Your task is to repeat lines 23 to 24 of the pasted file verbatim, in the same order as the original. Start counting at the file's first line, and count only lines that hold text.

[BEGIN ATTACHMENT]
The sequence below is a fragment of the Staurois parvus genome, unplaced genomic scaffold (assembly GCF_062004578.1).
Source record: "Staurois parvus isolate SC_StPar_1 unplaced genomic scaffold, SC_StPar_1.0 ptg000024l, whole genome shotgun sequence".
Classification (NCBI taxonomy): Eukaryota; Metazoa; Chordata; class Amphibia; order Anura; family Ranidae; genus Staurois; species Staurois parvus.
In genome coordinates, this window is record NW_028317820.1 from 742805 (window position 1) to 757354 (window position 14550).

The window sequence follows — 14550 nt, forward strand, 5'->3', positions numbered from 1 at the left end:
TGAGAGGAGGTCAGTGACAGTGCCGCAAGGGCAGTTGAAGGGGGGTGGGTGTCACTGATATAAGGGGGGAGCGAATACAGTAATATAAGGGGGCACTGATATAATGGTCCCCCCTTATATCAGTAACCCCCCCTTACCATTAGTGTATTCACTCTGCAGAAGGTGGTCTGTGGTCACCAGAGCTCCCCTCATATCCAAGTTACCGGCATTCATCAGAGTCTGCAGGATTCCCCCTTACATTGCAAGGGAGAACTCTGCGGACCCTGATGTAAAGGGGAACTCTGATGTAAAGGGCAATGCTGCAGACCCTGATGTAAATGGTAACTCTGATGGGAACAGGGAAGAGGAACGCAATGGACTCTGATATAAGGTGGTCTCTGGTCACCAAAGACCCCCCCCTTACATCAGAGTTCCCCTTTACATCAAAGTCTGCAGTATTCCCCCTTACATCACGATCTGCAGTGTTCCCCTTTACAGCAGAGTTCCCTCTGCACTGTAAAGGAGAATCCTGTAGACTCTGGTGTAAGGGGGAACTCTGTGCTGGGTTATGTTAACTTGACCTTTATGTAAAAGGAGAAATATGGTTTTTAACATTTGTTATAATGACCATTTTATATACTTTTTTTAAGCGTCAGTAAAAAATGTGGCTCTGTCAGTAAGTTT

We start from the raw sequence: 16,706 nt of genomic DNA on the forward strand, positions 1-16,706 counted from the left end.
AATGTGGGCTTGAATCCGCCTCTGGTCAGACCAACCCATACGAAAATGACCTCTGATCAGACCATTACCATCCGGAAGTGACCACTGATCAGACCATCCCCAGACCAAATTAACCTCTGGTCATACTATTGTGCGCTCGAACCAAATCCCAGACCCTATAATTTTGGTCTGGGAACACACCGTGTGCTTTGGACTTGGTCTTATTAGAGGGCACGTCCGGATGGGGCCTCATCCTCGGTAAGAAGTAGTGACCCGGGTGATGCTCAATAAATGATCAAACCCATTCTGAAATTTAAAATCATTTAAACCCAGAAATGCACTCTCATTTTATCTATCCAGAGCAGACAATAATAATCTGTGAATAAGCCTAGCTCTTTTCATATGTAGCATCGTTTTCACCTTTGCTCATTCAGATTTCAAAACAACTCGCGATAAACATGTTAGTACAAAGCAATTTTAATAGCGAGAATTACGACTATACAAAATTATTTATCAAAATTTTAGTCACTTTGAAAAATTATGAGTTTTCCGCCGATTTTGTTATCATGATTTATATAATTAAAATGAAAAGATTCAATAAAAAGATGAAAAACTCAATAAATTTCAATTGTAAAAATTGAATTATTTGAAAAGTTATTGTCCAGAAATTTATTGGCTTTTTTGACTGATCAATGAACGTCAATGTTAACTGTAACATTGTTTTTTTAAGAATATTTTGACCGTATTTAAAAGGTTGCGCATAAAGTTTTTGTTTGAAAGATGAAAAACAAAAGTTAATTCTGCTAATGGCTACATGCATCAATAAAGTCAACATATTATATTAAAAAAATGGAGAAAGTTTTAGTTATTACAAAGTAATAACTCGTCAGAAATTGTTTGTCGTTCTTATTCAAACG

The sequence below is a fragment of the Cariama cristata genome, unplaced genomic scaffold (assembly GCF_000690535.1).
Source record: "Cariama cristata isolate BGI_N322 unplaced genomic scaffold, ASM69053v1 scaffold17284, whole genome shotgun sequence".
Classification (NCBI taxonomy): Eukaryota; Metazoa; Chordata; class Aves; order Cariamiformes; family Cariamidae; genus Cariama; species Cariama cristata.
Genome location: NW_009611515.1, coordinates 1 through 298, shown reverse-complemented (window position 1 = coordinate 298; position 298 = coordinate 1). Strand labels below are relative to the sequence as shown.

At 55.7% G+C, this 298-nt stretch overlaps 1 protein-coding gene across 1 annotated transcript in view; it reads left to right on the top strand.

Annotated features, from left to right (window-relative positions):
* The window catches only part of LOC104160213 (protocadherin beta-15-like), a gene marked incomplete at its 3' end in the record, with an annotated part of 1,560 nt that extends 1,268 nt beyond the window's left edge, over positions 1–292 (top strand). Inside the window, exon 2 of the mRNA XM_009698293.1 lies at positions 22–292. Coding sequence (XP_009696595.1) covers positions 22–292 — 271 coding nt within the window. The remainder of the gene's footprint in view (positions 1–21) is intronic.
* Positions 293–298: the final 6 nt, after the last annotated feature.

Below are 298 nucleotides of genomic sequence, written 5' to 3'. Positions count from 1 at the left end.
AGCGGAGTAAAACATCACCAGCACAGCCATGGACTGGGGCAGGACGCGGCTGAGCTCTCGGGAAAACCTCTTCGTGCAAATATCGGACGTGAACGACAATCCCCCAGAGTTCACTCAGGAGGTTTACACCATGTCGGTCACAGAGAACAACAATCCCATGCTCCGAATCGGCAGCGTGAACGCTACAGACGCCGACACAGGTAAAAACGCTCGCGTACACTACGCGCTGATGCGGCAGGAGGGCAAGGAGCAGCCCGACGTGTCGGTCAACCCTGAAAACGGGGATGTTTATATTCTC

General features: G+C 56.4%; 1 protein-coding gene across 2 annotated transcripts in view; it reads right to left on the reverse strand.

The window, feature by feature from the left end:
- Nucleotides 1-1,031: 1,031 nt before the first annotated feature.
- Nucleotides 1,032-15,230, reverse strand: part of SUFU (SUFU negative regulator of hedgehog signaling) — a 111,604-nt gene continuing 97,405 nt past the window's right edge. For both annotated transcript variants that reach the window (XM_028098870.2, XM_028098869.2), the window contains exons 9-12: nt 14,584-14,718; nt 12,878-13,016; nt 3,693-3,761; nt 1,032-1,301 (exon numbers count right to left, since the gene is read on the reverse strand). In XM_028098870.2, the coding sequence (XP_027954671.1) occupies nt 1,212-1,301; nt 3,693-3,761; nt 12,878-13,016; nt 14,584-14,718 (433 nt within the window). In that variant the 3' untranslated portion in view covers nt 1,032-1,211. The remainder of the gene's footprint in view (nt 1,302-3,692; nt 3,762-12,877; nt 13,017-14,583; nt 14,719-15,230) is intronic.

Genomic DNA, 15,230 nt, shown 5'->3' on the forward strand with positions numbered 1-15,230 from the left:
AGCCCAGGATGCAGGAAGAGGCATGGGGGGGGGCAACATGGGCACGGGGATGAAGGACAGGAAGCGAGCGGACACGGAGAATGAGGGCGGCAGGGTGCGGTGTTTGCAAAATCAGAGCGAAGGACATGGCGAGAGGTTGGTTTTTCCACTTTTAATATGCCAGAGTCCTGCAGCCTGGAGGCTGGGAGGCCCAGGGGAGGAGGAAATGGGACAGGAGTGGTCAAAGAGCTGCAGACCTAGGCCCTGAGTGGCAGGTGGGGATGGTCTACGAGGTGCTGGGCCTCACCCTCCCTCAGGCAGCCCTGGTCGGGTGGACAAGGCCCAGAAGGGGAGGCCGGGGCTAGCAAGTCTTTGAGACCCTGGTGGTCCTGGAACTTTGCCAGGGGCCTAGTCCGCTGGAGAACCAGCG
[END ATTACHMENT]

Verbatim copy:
Genomic DNA, 15,230 nt, shown 5'->3' on the forward strand with positions numbered 1-15,230 from the left:
AGCCCAGGATGCAGGAAGAGGCATGGGGGGGGGCAACATGGGCACGGGGATGAAGGACAGGAAGCGAGCGGACACGGAGAATGAGGGCGGCAGGGTGCGGTGTTTGCAAAATCAGAGCGAAGGACATGGCGAGAGGTTGGTTTTTCCACTTTTAATATGCCAGAGTCCTGCAGCCTGGAGGCTGGGAGGCCCAGGGGAGGAGGAAATGGGACAGGAGTGGTCAAAGAGCTGCAGACCTAGGCCCTGAGTGGCAGGTGGGGATGGTCTACGAGGTGCTGGGCCTCACCCTCCCTCAGGCAGCCCTGGTCGGGTGGACAAGGCCCAGAAGGGGAGGCCGGGGCTAGCAAGTCTTTGAGACCCTGGTGGTCCTGGAACTTTGCCAGGGGCCTAGTCCGCTGGAGAACCAGCG